You may recall that before the Summer eclipsed Ottawa like a sleepy hug, Parliament had passed legislation that would afford the Minister of Immigration the power to straight-up banish Canadian citizens after only sending a letter.
That plan has gotten a lot of attention of late, what with a slew of Canadian citizens checking out Expedia for cheap flights to a horrifying war zone in the hellish nightmarescape of the Islamic State.
The thrust of the legislation, C-24, is this: if you’re convicted of terrorism and face five years in jail, the Minister of Immigration can send you a letter and your citizenship will be revoked, and then the government will deport you.
Think about the plan for a second and you may think —hey, perchance there’s a bit of irony in the fact that we’re planning to arrested and jail Canadians who want to go to Iraq and fight, only to deport them once they’re released.
Well, you thought right.
Unless the minister’s plan is to try foreign fighters in absentia, then revoke their citizenship, the practical reality is that Canada will throw resources into catching would-be foreign fighters, only to lock them up for a decade, then deport them back to their home country.
When the Liberal leader raised an issue with that, he got lambasted.
“I think Canada has very strong rules and penalties around enforcing against acts of terrorism. I think what really concerns me is the creation of a two tier citizenship. The idea that some people, because of behaviour, however reprehensible, could have their citizenship removed, makes it conditional for anyone who gains Canadian citizenship without having been born here. That’s against the principles that has made Canada great – that a Canadian is a Canadian is a Canadian,”Trudeau told reporters.
Putting aside the eye-roll-y nationalism, Trudeau is right —shredding peoples’ passports feels like a really unnecessary tool.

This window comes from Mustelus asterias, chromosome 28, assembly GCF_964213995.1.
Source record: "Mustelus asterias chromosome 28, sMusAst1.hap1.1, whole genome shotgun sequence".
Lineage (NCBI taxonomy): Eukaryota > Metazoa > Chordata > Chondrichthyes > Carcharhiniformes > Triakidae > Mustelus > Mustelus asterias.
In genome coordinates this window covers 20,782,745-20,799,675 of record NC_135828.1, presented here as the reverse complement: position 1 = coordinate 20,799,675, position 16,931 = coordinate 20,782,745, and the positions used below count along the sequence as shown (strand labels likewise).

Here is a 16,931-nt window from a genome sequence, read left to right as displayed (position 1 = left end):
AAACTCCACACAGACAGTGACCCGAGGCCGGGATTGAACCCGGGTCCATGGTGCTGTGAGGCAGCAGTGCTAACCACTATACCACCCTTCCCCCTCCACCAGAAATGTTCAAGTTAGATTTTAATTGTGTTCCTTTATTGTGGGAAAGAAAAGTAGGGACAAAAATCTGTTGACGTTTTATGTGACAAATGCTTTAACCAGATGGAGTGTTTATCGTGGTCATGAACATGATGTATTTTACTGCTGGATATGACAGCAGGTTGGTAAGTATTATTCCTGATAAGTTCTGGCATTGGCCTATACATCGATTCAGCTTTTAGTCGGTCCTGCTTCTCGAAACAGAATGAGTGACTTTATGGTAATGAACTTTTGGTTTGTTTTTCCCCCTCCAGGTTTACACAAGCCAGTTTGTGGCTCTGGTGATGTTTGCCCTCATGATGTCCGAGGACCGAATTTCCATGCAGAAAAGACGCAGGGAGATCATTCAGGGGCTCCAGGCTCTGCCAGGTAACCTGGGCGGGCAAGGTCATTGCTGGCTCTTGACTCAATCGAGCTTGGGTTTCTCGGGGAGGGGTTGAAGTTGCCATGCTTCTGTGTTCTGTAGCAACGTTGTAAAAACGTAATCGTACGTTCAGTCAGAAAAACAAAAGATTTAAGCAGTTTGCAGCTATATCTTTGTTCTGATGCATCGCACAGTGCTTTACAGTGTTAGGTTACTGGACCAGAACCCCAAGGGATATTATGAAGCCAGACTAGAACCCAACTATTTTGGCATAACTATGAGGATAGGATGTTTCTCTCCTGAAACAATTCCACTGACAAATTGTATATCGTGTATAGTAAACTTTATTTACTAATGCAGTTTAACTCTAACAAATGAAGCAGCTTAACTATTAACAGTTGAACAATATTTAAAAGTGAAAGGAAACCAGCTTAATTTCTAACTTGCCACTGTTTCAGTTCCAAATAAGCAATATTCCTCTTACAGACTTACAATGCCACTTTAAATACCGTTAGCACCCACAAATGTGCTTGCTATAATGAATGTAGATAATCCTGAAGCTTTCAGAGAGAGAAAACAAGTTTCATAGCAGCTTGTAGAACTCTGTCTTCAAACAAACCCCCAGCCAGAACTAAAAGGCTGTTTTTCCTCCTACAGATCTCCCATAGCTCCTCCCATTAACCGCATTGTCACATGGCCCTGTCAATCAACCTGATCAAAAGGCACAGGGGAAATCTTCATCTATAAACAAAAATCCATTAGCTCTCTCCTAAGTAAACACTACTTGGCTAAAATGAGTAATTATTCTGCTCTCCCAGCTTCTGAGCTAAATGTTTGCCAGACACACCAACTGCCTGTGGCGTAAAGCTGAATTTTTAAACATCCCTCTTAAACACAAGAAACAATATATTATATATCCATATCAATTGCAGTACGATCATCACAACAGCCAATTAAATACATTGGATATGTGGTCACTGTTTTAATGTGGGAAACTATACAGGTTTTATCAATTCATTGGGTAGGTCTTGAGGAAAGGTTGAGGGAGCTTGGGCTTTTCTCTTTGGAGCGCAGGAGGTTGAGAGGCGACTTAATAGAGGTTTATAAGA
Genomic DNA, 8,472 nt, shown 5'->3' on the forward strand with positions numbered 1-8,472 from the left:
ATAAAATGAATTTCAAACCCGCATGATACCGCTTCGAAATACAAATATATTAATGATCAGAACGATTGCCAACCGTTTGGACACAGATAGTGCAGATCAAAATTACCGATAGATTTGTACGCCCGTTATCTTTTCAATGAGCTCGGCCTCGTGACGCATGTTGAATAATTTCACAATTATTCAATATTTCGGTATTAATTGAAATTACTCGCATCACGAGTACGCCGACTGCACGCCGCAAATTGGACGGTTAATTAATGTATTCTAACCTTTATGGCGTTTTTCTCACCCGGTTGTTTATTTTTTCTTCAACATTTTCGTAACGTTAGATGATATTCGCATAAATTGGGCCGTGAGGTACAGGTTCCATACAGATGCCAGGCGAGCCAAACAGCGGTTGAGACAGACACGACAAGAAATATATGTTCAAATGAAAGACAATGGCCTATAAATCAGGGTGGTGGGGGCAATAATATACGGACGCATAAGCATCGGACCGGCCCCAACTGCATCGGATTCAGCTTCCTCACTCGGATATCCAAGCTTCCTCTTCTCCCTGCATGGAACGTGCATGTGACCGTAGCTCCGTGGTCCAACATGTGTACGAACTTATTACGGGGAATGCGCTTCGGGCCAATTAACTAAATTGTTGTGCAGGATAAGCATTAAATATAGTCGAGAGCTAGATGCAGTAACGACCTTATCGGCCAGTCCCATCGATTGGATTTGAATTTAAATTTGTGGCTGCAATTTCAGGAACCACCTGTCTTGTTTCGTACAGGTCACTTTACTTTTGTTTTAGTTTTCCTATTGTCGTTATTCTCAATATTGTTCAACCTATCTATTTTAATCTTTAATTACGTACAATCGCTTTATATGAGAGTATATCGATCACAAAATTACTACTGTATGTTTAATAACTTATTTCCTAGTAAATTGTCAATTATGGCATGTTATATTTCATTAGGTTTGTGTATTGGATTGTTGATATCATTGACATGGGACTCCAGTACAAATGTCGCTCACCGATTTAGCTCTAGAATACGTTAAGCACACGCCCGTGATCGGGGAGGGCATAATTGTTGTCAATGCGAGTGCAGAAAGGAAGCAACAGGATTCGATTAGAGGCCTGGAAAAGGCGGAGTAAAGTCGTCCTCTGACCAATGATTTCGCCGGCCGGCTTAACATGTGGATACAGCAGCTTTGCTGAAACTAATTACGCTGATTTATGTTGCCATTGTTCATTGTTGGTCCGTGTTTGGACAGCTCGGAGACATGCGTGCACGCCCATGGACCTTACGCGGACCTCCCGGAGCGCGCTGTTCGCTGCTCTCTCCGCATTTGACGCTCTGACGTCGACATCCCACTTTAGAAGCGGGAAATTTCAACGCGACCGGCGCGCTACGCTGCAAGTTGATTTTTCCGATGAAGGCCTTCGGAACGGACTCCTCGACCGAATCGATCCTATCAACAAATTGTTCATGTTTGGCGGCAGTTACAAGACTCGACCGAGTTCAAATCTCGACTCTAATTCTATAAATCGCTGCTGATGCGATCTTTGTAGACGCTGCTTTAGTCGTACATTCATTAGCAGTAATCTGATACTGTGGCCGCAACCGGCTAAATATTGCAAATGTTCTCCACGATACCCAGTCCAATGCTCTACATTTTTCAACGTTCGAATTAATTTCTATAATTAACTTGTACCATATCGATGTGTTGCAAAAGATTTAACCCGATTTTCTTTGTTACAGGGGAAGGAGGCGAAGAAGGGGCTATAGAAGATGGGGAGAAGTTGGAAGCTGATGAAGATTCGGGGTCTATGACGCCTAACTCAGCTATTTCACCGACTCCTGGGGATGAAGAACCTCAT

Immigration Minister Chris Alexander went to town on Trudeau.
“International terrorism is a serious threat and for him to say this is strange and irresponsible. We want to deter Canadians from having anything to do with terrorist groups,”he said.
You know what a great deterrent would be? Not sending them to another country which is exactly what they wanted in the first place.
Now, maybe Alexander will do a fine job with this power. Perhaps he will only strip the citizenship of foreign fighters who have been previously convicted and who left again. Or maybe he’ll only use the provision in the bill that allows him to strip the citizenship of foreign fighters waging war against the Canadian state to ensure that Canadian ISIS members don’t come back. That’s fine by me.
But just because the government tends to use wildly over-broad legislation in an appropriate manner doesn’t meant that they should have the power in the first place.
What if Justin Trudeau wins the election and deports every Tom, Dick and Ahmed who have been convicted of a terrorism-related offence?
What if a particularly disgruntled future Protestant Prime Minister deports every ex-IRA member back to Northern Ireland? I can’t imagine that the English would be too pleased with us.
What if future Prime Minister Rob Anders strips Nelson Mandela’s honorary citizenship? (This is a real thing he could do.)
All-in-all, maybe immigration policy isn’t the smartest way to stop terrorism. Maybe the Criminal Code is.
If only we had criminal prohibitions against being a terrorist!
And if you’re clutching pearls over the very thought of having these very bad men locked up in a prison near you, then maybe we should get some island real estate in the Caribbean and ship them all there. But we can talk about that.
It feels like really poor policy-making to suggest that locking-up radicals and then deporting them abroad is an effective way to combat terrorism.
Because where are they going to go back to? Somalia? Yemen? Iraq?
After five years of incarceration in our over-crowded jails, I can’t imagine that they’ll want to set up a cafe or get their law degree.
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